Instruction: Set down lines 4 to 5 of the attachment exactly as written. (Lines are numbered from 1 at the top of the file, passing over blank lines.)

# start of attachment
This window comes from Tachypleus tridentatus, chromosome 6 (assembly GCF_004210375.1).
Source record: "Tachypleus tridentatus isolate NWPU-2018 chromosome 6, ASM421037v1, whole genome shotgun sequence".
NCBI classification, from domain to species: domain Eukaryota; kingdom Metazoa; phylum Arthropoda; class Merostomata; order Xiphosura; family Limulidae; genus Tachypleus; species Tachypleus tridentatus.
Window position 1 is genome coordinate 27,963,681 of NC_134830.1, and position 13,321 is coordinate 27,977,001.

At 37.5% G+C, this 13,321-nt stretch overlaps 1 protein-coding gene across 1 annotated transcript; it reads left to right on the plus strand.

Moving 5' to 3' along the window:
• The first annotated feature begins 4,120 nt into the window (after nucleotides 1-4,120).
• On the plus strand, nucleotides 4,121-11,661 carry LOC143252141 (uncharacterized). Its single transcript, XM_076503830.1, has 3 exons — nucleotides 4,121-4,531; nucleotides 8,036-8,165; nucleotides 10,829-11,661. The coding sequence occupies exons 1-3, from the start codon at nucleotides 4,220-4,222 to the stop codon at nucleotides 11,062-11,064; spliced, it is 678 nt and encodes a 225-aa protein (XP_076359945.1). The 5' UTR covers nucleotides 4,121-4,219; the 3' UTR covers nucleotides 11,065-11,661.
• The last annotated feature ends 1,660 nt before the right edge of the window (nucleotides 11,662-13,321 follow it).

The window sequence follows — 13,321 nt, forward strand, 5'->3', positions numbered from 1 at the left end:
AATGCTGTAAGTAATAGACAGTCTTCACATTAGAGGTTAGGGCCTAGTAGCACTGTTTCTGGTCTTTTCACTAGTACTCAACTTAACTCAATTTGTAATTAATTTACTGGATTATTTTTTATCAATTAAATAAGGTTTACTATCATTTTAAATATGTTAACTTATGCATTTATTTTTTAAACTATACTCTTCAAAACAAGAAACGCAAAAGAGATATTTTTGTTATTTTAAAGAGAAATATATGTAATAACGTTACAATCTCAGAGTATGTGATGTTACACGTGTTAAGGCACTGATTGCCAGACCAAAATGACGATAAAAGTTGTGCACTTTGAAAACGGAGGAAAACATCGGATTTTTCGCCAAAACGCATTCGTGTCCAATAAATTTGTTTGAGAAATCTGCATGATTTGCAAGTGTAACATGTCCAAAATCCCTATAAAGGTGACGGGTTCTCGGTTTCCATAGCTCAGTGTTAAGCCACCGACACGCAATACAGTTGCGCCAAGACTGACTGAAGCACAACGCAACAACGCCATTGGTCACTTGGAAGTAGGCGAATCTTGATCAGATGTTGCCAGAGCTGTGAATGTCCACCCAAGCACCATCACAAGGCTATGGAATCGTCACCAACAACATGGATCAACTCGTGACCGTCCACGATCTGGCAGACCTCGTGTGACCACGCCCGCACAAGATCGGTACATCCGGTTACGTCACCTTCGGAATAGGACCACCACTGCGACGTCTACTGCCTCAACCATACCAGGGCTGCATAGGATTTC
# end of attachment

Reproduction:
Window position 1 is genome coordinate 27,963,681 of NC_134830.1, and position 13,321 is coordinate 27,977,001.

At 37.5% G+C, this 13,321-nt stretch overlaps 1 protein-coding gene across 1 annotated transcript; it reads left to right on the plus strand.